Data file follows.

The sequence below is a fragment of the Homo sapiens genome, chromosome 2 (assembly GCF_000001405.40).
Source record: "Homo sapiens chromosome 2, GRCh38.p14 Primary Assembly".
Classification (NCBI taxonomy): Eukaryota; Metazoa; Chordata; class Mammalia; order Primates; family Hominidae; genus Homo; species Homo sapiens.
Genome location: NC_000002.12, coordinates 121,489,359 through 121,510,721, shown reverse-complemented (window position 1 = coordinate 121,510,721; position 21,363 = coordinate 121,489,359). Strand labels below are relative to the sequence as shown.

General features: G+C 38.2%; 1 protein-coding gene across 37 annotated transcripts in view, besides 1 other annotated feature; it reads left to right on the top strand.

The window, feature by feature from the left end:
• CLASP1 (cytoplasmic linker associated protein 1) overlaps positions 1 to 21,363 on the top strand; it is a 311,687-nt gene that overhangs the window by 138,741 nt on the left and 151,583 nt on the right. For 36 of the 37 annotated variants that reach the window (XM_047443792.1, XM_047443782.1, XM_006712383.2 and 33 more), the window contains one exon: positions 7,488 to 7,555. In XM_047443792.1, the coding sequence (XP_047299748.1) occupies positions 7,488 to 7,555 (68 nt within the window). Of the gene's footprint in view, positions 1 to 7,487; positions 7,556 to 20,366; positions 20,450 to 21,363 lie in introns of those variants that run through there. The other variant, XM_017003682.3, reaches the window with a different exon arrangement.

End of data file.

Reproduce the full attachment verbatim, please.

The sequence below is a fragment of the Homo sapiens genome, chromosome 2 (assembly GCF_000001405.40).
Source record: "Homo sapiens chromosome 2, GRCh38.p14 Primary Assembly".
Classification (NCBI taxonomy): Eukaryota; Metazoa; Chordata; class Mammalia; order Primates; family Hominidae; genus Homo; species Homo sapiens.
Genome location: NC_000002.12, coordinates 121,489,359 through 121,510,721, shown reverse-complemented (window position 1 = coordinate 121,510,721; position 21,363 = coordinate 121,489,359). Strand labels below are relative to the sequence as shown.

General features: G+C 38.2%; 1 protein-coding gene across 37 annotated transcripts in view, besides 1 other annotated feature; it reads left to right on the top strand.

The window, feature by feature from the left end:
• CLASP1 (cytoplasmic linker associated protein 1) overlaps positions 1 to 21,363 on the top strand; it is a 311,687-nt gene that overhangs the window by 138,741 nt on the left and 151,583 nt on the right. For 36 of the 37 annotated variants that reach the window (XM_047443792.1, XM_047443782.1, XM_006712383.2 and 33 more), the window contains one exon: positions 7,488 to 7,555. In XM_047443792.1, the coding sequence (XP_047299748.1) occupies positions 7,488 to 7,555 (68 nt within the window). Of the gene's footprint in view, positions 1 to 7,487; positions 7,556 to 20,366; positions 20,450 to 21,363 lie in introns of those variants that run through there. The other variant, XM_017003682.3, reaches the window with a different exon arrangement.